Today, one day after what would have been his 104th birthday, w've reached out to a few of today's best comics creators to ask for their thoughts and impressions on Beck and his creations.
The best Superman comic book currently published is about to get even better this coming Monday with the addition ofSteve Rude, arguably one of today’s best living American comic book artists, and Jerry Ordway, one of the key Superman storytellers of the '80s and '90s, and a brilliant and influential artist in his own right. The pair have collaborated on a Superman story starring OMAC, a cult favorite creation of Rude’s own hero, Jack Kirby, for an Adventures of Superman digital short that they describe as " a lost Max Fleischer Superman cartoon."
ComicsAlliance spoke with Ordway and Rude to learn more about the 10-page adventure, their impressions of Superman in this day and age, the digital comics revolution, and how these accomplished but very distinctive creators worked together on the story.
The best Superman comic book currently published is about to get even better with the addition of Steve Rude, arguably one of today's best living American comic book artists. The April 14 edition of DC Comics' digital-first Adventures of Superman anthology will see the master storyteller collaborate with writer (and a brilliant, influential artist in his own right) Jerry Ordway for a Superman story starring OMAC, a cult favorite creation of Rude's hero, Jack Kirby.
But Rude and Ordway are just two of the creators DC has lined up for the weekly Adventures of Superman -- one of ComicsAlliance's picks for the best comic books of 2013.
We make a regular practice at ComicsAlliance of spotlighting particular artists or specific bodies of work, but because cartoonists, illustrators and their fans share countless numbers of great images on sites like Flickr, Tumblr, DeviantArt and seemingly infinite art blogs that we’ve created Best Art Ever (This Week), a weekly depository for just some of the pieces of especially compelling artwork that we come across in our regular travels across the Web. Some of it’s new, some of it’s old, some of it’s created by working professionals, some of it’s created by future stars, some of it’s created by talented fans, and some of it’s endearingly silly. All of it’s awesome.
We make a regular practice at ComicsAlliance of spotlighting particular artists or specific bodies of work, but because cartoonists, illustrators and their fans share countless numbers of great images on sites like Flickr, Tumblr, DeviantArt and seemingly infinite art blogs that we've created Best Art Ever (This Week), a weekly depository for just some of the pieces of especially compelling artwork that we come across in our regular travels across the Web. Some of it's new, some of it's old, some of it's created by working professionals, some of it's created by future stars, some of it's created by talented fans, and some of it's endearingly silly. All of it's awesome. In honor of this year's 75th anniversary of the first appearance of Superman and this weekend's release of Man of Steel, we present for the second time a compilation of some of the coolest portraits of Jerry Siegel and Joe Shuster's brilliant creation that we've highlighted in this feature over the last few years. We know it's cheating but we didn't count on going away for a month and then coming back in the middle of a big media event. All-new next week evermore.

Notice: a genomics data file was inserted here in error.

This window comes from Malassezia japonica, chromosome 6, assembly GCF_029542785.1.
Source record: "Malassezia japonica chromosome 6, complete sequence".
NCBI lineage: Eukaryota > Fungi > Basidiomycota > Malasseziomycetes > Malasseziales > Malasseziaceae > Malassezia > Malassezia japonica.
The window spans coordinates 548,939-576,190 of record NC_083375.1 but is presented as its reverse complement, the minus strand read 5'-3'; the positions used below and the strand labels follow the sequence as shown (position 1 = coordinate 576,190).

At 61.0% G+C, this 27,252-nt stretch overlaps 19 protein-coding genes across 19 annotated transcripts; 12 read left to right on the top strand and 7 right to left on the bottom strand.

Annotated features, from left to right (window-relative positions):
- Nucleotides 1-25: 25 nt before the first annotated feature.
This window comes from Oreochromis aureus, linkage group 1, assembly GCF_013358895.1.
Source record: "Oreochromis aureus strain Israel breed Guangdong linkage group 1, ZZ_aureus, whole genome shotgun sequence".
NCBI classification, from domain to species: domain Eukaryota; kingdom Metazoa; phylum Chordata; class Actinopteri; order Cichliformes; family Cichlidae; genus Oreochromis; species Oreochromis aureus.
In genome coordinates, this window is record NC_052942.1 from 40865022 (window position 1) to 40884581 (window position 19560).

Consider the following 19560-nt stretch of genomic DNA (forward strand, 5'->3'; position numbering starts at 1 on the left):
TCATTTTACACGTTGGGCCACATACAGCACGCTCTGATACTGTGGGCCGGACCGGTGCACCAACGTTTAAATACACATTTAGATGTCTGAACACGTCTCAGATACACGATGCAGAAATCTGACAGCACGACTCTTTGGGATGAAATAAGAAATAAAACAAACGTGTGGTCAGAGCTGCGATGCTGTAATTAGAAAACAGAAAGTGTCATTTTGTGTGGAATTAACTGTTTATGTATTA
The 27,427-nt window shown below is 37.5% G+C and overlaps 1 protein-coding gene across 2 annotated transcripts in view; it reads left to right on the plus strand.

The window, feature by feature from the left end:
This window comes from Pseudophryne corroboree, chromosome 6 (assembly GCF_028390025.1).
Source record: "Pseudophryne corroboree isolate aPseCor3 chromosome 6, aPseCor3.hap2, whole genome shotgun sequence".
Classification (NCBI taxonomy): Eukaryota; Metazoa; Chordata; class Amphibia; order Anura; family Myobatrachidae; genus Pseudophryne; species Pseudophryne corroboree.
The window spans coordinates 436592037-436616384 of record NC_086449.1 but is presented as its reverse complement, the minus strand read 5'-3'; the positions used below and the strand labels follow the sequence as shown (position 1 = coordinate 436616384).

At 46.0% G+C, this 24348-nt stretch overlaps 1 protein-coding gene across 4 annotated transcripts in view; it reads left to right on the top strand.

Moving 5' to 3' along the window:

We make a regular practice at ComicsAlliance of spotlighting particular artists or specific bodies of work, but because cartoonists, illustrators and their fans share countless numbers of great images on sites like Flickr, Tumblr, DeviantArt and seemingly infinite art blogs that we've created Best Art Ever (This Week), a weekly depository for just some of the pieces of especially compelling artwork that we come across in our regular travels across the Web. Some of it's new, some of it's old, some of it's created by working p